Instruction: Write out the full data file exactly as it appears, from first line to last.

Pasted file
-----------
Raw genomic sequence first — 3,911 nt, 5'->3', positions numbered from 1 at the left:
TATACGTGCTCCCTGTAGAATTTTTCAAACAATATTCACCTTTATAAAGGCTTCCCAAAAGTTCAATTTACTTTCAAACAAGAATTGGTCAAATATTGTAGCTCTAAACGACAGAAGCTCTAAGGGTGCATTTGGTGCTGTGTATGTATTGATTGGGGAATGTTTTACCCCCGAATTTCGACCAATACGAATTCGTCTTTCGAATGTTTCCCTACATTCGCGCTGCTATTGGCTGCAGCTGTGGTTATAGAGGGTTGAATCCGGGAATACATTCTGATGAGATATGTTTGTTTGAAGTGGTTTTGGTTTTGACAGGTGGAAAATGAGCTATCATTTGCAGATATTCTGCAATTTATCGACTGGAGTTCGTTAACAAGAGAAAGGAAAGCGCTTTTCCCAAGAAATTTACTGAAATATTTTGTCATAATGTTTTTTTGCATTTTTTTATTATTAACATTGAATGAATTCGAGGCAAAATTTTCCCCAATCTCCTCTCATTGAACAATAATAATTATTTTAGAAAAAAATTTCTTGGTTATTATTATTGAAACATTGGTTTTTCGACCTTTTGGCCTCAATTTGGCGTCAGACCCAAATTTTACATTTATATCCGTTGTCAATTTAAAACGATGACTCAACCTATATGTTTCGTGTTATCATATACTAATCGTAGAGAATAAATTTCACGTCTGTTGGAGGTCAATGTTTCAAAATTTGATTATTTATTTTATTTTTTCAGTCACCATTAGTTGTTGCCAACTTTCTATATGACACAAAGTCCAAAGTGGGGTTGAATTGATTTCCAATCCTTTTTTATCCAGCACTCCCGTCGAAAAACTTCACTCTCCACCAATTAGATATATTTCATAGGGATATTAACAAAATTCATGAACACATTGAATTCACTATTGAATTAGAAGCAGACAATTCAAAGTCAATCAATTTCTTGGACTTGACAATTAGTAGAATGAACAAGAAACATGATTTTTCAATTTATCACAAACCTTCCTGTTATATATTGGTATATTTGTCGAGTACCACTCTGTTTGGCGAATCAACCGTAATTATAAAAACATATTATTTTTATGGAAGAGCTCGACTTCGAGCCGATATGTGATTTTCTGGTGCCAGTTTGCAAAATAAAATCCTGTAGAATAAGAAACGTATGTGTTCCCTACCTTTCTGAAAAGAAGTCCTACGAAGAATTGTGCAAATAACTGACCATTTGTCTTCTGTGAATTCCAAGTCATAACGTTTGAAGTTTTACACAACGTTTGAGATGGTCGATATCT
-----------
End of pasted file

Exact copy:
Raw genomic sequence first — 3,911 nt, 5'->3', positions numbered from 1 at the left:
TATACGTGCTCCCTGTAGAATTTTTCAAACAATATTCACCTTTATAAAGGCTTCCCAAAAGTTCAATTTACTTTCAAACAAGAATTGGTCAAATATTGTAGCTCTAAACGACAGAAGCTCTAAGGGTGCATTTGGTGCTGTGTATGTATTGATTGGGGAATGTTTTACCCCCGAATTTCGACCAATACGAATTCGTCTTTCGAATGTTTCCCTACATTCGCGCTGCTATTGGCTGCAGCTGTGGTTATAGAGGGTTGAATCCGGGAATACATTCTGATGAGATATGTTTGTTTGAAGTGGTTTTGGTTTTGACAGGTGGAAAATGAGCTATCATTTGCAGATATTCTGCAATTTATCGACTGGAGTTCGTTAACAAGAGAAAGGAAAGCGCTTTTCCCAAGAAATTTACTGAAATATTTTGTCATAATGTTTTTTTGCATTTTTTTATTATTAACATTGAATGAATTCGAGGCAAAATTTTCCCCAATCTCCTCTCATTGAACAATAATAATTATTTTAGAAAAAAATTTCTTGGTTATTATTATTGAAACATTGGTTTTTCGACCTTTTGGCCTCAATTTGGCGTCAGACCCAAATTTTACATTTATATCCGTTGTCAATTTAAAACGATGACTCAACCTATATGTTTCGTGTTATCATATACTAATCGTAGAGAATAAATTTCACGTCTGTTGGAGGTCAATGTTTCAAAATTTGATTATTTATTTTATTTTTTCAGTCACCATTAGTTGTTGCCAACTTTCTATATGACACAAAGTCCAAAGTGGGGTTGAATTGATTTCCAATCCTTTTTTATCCAGCACTCCCGTCGAAAAACTTCACTCTCCACCAATTAGATATATTTCATAGGGATATTAACAAAATTCATGAACACATTGAATTCACTATTGAATTAGAAGCAGACAATTCAAAGTCAATCAATTTCTTGGACTTGACAATTAGTAGAATGAACAAGAAACATGATTTTTCAATTTATCACAAACCTTCCTGTTATATATTGGTATATTTGTCGAGTACCACTCTGTTTGGCGAATCAACCGTAATTATAAAAACATATTATTTTTATGGAAGAGCTCGACTTCGAGCCGATATGTGATTTTCTGGTGCCAGTTTGCAAAATAAAATCCTGTAGAATAAGAAACGTATGTGTTCCCTACCTTTCTGAAAAGAAGTCCTACGAAGAATTGTGCAAATAACTGACCATTTGTCTTCTGTGAATTCCAAGTCATAACGTTTGAAGTTTTACACAACGTTTGAGATGGTCGATATCT